Wednesday, December 16, 2015

By Opting to Distance Itself from Its Ludicrous (but Fun) Source Material, 'Jem and the Holograms' Ends Up Being Insufferably Bland

This movie was released way back in October, so it has been around for some time now that I’m very much aware that it’s one the most awful movies of the year.  Heck, right from the start – based on the trailers – I knew this movie was going to be a trainwreck.  Still, I watched it, thinking that I might still have enjoyment from it by making fun of how terrible it is.

As an adaptation of a beloved property, this movie is as worse as Fant4stic.  Aside from character names, this movie has nothing similar with the 80’s animated series.  Rather, the movie is basically a fictionalized adaptation of the rise of Justin Bieber.  And, yep, it’s just as insufferable as that sounds.

Honestly, I’m not much of a fan of the original Jem cartoon, but I’ve watched enough episodes to know what it’s all about.  It’s actually pretty ludicrous.  However, its ludicrous elements are what made it fun and notable.  So to make a live-action movie adaptation work, there’s the need to embrace the ludicrousness of the source material.  But the movie didn’t.  Hence, it ended up being stale and generic instead.

If the movie opted of using the original premise – music company owner Jerrica Benton secretly maintaining the alter-ego of Jem, the lead singer of the band “Jem and the Holograms”, by the use of a holographic computer called “Synergy” – instead of the Bieber-ian premise – teen singer Jerrica Benton becoming viral in Youtube, whose popularity exponentially increases to become a pop culture icon in a short amount of time – they used in the movie, even if the script was bad, the movie would have turned out being a thousand times better than what was made.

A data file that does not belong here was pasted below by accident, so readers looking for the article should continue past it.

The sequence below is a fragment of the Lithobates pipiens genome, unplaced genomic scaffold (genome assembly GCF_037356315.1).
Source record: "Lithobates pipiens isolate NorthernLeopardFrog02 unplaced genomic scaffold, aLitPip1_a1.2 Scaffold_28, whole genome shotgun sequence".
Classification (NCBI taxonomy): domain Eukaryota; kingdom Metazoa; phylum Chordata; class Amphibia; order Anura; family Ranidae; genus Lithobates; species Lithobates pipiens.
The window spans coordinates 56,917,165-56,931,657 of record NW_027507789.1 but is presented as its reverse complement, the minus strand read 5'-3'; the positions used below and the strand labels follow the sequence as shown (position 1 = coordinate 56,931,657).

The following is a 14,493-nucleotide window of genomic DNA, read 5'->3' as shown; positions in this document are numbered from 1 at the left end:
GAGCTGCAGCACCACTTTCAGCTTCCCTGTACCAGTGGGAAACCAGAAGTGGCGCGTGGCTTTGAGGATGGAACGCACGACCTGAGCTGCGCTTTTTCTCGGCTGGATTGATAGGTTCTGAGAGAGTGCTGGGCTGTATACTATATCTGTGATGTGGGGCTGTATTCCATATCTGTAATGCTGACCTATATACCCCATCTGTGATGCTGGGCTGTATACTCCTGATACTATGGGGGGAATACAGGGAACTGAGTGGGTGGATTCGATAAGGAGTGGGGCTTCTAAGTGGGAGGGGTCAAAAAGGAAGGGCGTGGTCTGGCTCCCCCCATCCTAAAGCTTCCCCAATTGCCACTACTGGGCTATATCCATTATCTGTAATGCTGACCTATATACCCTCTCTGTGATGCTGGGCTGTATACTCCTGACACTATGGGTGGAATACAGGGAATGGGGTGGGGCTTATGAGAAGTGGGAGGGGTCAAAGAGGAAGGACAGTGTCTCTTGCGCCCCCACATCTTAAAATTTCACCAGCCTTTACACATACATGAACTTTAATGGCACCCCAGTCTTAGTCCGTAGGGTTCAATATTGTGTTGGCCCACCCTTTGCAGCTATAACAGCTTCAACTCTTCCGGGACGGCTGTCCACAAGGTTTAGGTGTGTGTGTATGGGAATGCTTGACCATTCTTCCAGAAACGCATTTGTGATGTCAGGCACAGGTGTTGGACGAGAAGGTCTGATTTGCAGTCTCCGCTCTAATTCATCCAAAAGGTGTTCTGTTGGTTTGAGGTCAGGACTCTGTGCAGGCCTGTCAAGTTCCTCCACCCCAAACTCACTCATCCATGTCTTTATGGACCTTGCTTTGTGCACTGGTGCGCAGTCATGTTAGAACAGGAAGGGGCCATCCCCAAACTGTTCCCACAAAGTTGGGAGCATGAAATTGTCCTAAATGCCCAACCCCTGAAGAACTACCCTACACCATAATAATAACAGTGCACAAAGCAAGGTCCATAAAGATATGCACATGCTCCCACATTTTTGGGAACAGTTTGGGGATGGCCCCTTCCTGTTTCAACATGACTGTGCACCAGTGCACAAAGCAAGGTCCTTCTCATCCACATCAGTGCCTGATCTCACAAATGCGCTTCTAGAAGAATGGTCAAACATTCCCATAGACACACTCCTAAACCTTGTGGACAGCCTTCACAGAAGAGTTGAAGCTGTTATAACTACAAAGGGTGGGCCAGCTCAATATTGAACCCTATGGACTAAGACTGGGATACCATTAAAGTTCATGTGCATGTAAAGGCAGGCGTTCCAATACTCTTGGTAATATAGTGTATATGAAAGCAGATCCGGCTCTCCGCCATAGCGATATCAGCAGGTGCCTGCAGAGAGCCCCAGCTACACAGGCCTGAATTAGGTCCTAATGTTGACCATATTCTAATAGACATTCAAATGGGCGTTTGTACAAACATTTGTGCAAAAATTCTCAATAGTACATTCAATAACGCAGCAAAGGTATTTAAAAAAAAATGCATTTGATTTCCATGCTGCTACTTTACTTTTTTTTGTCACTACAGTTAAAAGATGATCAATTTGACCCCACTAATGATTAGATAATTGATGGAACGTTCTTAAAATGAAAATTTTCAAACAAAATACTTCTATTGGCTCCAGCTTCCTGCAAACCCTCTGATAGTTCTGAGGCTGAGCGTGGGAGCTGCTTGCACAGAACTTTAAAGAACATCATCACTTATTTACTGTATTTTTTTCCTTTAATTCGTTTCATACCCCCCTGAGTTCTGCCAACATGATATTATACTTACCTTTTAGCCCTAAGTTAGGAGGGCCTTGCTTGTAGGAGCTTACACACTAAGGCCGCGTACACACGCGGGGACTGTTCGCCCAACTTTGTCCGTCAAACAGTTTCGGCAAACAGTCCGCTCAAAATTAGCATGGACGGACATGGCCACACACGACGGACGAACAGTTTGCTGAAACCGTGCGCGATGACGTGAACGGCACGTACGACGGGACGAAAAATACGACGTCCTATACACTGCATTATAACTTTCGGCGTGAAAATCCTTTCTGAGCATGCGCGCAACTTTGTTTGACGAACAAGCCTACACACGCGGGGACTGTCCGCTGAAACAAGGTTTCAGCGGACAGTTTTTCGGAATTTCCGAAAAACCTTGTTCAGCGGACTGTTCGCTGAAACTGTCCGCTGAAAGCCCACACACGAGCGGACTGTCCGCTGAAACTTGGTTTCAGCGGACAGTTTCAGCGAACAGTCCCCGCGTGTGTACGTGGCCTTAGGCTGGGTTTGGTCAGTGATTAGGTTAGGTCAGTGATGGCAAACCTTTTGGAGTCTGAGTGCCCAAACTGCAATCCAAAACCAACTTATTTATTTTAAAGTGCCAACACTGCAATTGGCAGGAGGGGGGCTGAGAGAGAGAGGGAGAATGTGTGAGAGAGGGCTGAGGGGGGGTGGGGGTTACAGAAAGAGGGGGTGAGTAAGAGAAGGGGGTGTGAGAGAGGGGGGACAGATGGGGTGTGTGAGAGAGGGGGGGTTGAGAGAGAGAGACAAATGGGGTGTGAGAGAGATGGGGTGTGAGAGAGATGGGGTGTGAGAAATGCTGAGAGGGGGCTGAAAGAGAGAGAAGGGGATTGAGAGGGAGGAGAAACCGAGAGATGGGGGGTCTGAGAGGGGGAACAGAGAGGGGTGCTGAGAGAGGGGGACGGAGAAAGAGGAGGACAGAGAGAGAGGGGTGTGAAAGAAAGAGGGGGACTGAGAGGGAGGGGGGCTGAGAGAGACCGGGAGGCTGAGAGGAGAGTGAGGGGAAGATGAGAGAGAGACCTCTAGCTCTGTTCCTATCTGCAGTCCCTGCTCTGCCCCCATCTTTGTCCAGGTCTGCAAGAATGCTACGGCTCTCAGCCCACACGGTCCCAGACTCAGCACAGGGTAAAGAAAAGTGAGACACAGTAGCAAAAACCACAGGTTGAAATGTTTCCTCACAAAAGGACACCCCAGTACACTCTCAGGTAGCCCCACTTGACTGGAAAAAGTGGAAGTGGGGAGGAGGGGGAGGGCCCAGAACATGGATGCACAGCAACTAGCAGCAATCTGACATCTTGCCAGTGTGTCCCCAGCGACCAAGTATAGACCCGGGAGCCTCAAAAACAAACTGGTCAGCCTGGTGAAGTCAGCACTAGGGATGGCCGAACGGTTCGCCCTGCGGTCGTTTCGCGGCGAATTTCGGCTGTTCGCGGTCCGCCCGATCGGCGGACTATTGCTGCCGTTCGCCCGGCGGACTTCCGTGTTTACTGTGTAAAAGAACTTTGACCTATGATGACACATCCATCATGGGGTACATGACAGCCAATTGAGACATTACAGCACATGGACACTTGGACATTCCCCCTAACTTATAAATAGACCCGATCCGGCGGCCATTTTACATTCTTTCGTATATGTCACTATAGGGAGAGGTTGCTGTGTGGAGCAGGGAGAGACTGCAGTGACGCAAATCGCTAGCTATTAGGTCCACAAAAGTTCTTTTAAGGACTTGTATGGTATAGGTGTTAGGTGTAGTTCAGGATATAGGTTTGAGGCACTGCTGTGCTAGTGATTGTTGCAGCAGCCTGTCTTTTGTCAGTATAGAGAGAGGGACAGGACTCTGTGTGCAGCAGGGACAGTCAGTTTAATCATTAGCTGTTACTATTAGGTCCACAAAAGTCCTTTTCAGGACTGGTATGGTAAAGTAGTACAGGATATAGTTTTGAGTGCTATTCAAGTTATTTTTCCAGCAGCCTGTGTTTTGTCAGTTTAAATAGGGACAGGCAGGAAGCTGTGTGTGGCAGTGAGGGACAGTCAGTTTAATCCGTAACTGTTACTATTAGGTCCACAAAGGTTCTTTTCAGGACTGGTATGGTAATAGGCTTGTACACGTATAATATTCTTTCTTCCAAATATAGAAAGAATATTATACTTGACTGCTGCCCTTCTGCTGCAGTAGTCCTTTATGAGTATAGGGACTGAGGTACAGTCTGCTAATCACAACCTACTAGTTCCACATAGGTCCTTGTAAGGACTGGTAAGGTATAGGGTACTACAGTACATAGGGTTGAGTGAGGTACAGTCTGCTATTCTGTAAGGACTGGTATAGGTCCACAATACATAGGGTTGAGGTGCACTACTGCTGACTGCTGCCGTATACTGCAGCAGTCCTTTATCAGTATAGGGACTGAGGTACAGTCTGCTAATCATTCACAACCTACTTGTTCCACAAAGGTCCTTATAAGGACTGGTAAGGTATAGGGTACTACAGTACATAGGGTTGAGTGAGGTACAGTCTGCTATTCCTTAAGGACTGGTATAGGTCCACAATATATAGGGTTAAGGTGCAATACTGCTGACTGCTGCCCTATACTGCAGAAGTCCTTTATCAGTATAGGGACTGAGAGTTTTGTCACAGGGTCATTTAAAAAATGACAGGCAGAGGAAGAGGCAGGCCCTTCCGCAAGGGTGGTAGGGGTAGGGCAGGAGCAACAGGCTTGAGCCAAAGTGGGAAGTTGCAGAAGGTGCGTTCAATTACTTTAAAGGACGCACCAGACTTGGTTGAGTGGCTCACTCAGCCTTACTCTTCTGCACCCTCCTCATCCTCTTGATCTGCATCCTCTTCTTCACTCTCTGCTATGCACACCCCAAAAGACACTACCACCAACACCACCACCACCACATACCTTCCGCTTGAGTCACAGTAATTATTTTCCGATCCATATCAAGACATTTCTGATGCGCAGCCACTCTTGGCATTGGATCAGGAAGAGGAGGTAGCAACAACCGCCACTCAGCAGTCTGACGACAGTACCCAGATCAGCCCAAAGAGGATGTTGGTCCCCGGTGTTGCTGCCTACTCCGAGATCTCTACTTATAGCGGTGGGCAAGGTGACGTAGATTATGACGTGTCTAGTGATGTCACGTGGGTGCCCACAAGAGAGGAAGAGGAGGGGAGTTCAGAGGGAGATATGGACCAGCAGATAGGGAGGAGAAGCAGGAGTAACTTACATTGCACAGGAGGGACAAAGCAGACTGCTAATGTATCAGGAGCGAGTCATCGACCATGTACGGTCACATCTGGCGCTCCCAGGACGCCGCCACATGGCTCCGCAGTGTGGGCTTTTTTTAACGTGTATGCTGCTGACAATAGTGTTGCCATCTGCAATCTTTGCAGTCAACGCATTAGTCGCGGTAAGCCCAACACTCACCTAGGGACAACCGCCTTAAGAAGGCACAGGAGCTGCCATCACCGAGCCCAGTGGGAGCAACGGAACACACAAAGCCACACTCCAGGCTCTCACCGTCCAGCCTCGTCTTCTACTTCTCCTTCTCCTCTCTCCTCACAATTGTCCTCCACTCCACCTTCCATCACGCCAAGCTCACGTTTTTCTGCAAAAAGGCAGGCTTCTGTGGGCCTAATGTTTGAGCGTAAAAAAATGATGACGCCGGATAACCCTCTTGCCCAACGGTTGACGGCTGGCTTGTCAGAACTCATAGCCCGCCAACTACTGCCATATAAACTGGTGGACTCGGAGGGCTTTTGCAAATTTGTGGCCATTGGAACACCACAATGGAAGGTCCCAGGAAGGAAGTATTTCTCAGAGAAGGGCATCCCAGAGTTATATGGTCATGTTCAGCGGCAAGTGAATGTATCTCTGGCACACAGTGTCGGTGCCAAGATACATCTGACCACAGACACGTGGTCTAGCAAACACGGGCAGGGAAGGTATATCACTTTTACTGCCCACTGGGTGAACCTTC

I also tried to take it as if it’s an “original” movie, without its source material as benchmark.  But it also didn’t work for me that way.  It felt like a desperate rip-off of Pitch Perfect.   No matter how we look at it, Jem and the Holograms is an epic failure.  It’s dull, corny, and pretentious.  Its one good joke was already spoiled by the trailer.  There are a few minutes of some catchy music (e.g. “Youngblood”), but it’s not good enough to make its soundtrack a legitimate redeeming quality.  It’s so bland that it even sucks the fun of lampooning its awfulness.

Watching Jem and the Holograms reminded me of the 2001 live-action movie adaptation of Josie and the Pussycats.  It wasn’t a great movie, but it actually had enjoyable elements and personality.  It had self-aware humor, the musical performances were done much more believably, and Tara Reid was hilarious as the dumbass Melody.  That movie is much, much more entertaining than Jem and the Holograms.

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